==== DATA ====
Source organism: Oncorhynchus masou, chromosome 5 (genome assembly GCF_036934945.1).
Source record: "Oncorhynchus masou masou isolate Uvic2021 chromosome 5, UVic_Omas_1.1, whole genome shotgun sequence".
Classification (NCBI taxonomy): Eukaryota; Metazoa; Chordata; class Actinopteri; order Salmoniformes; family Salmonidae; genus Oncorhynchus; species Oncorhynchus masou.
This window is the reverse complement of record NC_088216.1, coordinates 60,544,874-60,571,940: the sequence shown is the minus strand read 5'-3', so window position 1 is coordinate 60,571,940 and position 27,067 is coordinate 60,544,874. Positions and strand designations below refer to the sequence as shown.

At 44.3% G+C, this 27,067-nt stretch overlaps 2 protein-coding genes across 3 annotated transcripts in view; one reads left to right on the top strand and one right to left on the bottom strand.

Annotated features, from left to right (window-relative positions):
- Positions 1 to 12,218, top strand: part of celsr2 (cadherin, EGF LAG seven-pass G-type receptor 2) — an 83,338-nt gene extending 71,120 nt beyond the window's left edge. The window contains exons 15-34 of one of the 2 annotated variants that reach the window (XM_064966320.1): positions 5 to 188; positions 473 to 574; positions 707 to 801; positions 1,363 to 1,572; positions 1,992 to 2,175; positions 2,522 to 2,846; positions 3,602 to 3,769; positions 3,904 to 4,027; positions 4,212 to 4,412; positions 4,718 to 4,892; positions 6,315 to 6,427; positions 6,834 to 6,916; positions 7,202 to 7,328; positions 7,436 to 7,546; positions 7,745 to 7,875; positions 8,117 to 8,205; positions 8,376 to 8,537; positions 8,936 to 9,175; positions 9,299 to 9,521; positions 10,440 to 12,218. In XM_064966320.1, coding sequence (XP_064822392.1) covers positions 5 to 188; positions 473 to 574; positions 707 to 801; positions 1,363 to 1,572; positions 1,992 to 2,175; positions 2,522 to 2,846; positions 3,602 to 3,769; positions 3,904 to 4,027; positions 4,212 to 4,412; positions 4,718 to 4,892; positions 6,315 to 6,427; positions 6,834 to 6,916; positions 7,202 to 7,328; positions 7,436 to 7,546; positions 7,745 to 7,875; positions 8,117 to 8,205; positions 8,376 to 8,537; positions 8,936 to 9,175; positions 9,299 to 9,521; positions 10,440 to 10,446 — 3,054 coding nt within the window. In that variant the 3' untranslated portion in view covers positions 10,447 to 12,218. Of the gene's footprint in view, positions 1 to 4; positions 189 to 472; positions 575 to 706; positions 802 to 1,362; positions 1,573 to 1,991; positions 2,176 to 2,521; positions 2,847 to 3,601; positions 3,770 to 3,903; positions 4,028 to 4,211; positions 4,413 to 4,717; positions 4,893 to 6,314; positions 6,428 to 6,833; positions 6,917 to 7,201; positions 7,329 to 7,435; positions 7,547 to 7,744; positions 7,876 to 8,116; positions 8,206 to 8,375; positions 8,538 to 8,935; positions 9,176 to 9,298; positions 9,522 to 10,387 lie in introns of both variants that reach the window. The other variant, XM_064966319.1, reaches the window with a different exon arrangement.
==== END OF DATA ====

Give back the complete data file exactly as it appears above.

Source organism: Oncorhynchus masou, chromosome 5 (genome assembly GCF_036934945.1).
Source record: "Oncorhynchus masou masou isolate Uvic2021 chromosome 5, UVic_Omas_1.1, whole genome shotgun sequence".
Classification (NCBI taxonomy): Eukaryota; Metazoa; Chordata; class Actinopteri; order Salmoniformes; family Salmonidae; genus Oncorhynchus; species Oncorhynchus masou.
This window is the reverse complement of record NC_088216.1, coordinates 60,544,874-60,571,940: the sequence shown is the minus strand read 5'-3', so window position 1 is coordinate 60,571,940 and position 27,067 is coordinate 60,544,874. Positions and strand designations below refer to the sequence as shown.

At 44.3% G+C, this 27,067-nt stretch overlaps 2 protein-coding genes across 3 annotated transcripts in view; one reads left to right on the top strand and one right to left on the bottom strand.

Annotated features, from left to right (window-relative positions):
- Positions 1 to 12,218, top strand: part of celsr2 (cadherin, EGF LAG seven-pass G-type receptor 2) — an 83,338-nt gene extending 71,120 nt beyond the window's left edge. The window contains exons 15-34 of one of the 2 annotated variants that reach the window (XM_064966320.1): positions 5 to 188; positions 473 to 574; positions 707 to 801; positions 1,363 to 1,572; positions 1,992 to 2,175; positions 2,522 to 2,846; positions 3,602 to 3,769; positions 3,904 to 4,027; positions 4,212 to 4,412; positions 4,718 to 4,892; positions 6,315 to 6,427; positions 6,834 to 6,916; positions 7,202 to 7,328; positions 7,436 to 7,546; positions 7,745 to 7,875; positions 8,117 to 8,205; positions 8,376 to 8,537; positions 8,936 to 9,175; positions 9,299 to 9,521; positions 10,440 to 12,218. In XM_064966320.1, coding sequence (XP_064822392.1) covers positions 5 to 188; positions 473 to 574; positions 707 to 801; positions 1,363 to 1,572; positions 1,992 to 2,175; positions 2,522 to 2,846; positions 3,602 to 3,769; positions 3,904 to 4,027; positions 4,212 to 4,412; positions 4,718 to 4,892; positions 6,315 to 6,427; positions 6,834 to 6,916; positions 7,202 to 7,328; positions 7,436 to 7,546; positions 7,745 to 7,875; positions 8,117 to 8,205; positions 8,376 to 8,537; positions 8,936 to 9,175; positions 9,299 to 9,521; positions 10,440 to 10,446 — 3,054 coding nt within the window. In that variant the 3' untranslated portion in view covers positions 10,447 to 12,218. Of the gene's footprint in view, positions 1 to 4; positions 189 to 472; positions 575 to 706; positions 802 to 1,362; positions 1,573 to 1,991; positions 2,176 to 2,521; positions 2,847 to 3,601; positions 3,770 to 3,903; positions 4,028 to 4,211; positions 4,413 to 4,717; positions 4,893 to 6,314; positions 6,428 to 6,833; positions 6,917 to 7,201; positions 7,329 to 7,435; positions 7,547 to 7,744; positions 7,876 to 8,116; positions 8,206 to 8,375; positions 8,538 to 8,935; positions 9,176 to 9,298; positions 9,522 to 10,387 lie in introns of both variants that reach the window. The other variant, XM_064966319.1, reaches the window with a different exon arrangement.